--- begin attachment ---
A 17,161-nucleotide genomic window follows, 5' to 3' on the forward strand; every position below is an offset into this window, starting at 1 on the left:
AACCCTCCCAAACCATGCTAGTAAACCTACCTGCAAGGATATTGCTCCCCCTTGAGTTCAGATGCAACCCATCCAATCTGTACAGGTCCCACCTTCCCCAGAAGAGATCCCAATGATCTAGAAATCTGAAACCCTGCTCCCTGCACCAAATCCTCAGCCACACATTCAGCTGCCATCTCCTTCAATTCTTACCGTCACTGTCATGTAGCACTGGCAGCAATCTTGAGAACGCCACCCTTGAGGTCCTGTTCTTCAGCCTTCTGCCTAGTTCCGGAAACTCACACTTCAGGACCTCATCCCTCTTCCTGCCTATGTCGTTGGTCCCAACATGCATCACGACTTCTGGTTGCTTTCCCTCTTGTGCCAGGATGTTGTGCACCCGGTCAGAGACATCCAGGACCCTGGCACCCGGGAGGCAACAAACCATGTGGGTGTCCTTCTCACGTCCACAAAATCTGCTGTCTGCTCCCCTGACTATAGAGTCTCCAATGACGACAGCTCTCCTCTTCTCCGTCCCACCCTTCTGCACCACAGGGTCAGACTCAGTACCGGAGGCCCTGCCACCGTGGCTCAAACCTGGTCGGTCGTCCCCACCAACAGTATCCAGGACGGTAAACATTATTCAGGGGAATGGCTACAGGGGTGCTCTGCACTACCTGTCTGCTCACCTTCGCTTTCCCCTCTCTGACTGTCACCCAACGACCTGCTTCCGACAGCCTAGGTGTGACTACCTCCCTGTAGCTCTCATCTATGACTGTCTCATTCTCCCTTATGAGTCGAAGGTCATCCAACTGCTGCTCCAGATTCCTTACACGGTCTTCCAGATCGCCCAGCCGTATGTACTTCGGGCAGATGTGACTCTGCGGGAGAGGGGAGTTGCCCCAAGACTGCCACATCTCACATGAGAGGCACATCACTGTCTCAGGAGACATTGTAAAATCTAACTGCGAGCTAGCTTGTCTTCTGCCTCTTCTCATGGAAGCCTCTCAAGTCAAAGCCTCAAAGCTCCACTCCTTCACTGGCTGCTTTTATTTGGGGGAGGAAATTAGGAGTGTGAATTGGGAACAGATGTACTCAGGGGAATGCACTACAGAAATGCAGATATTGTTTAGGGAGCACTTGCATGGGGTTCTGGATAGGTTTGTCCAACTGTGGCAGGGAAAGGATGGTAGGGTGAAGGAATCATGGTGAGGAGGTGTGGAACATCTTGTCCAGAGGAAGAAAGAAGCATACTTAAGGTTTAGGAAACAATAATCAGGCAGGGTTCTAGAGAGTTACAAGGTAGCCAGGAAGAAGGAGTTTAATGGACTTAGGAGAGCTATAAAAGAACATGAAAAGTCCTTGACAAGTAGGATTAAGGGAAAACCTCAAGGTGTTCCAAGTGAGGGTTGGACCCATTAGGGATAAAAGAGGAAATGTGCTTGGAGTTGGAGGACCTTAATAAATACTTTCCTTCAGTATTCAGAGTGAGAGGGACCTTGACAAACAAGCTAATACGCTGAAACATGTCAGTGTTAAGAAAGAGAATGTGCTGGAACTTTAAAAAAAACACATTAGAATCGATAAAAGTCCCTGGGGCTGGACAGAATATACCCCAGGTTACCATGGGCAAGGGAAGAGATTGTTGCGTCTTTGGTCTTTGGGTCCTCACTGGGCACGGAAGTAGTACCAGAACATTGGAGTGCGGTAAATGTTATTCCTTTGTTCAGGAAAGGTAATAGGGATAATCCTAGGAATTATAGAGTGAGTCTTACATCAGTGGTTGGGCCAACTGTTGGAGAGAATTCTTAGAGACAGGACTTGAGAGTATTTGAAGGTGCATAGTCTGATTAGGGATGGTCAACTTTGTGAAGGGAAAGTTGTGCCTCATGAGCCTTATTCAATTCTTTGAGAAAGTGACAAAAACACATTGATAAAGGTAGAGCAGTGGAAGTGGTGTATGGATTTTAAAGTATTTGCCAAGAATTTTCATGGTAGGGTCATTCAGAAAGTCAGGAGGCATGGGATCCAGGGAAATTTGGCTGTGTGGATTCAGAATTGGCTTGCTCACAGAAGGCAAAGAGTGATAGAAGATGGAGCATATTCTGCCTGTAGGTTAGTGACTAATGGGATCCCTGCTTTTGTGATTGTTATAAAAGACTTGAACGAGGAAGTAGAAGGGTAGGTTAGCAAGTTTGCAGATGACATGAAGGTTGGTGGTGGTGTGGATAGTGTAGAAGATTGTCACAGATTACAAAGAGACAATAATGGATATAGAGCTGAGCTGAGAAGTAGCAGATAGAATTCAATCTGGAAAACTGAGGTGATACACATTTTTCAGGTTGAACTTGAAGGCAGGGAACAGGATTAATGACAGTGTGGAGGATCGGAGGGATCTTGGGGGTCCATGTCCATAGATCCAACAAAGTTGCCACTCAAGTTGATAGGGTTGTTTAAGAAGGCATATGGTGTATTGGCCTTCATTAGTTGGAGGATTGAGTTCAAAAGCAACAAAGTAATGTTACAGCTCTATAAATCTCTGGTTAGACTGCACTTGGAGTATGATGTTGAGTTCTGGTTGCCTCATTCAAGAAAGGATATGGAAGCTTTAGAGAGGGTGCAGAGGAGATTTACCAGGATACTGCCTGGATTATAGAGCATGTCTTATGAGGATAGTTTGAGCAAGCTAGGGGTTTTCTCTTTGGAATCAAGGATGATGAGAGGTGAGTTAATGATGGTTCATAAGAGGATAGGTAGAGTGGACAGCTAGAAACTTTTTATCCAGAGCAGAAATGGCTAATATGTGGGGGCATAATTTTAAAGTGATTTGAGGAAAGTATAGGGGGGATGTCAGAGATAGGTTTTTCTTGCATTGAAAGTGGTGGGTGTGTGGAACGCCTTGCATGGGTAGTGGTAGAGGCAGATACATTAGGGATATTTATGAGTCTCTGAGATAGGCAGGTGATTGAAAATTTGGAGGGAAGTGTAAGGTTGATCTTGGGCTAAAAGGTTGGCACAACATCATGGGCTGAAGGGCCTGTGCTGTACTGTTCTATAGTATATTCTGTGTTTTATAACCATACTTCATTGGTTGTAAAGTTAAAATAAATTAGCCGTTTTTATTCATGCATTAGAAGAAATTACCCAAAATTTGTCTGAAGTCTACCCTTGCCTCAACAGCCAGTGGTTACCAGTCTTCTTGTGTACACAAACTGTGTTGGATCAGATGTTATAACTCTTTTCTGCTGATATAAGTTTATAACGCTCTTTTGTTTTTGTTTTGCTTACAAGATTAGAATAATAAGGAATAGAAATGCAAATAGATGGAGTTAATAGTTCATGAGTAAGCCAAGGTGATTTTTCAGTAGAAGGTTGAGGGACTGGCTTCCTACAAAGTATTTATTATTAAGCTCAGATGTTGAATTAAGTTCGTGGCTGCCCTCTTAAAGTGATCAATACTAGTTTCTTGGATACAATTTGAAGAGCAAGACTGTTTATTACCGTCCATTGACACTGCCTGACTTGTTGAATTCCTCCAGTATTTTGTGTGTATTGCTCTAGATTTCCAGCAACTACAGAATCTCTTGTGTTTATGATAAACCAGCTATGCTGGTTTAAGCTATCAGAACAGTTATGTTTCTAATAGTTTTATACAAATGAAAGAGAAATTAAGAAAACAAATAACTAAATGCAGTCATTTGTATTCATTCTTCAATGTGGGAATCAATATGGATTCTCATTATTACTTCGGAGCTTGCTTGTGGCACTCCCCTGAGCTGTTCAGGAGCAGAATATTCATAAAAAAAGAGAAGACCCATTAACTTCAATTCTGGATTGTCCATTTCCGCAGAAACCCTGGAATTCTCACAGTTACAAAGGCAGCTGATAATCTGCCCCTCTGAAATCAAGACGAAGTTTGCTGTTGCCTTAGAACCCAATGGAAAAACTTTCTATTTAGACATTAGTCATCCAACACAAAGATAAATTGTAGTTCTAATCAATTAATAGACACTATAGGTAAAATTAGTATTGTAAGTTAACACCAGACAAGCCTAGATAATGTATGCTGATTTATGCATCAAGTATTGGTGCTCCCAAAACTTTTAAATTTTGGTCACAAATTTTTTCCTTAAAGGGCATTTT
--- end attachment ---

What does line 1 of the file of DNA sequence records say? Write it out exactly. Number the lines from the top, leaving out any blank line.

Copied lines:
A 17,161-nucleotide genomic window follows, 5' to 3' on the forward strand; every position below is an offset into this window, starting at 1 on the left: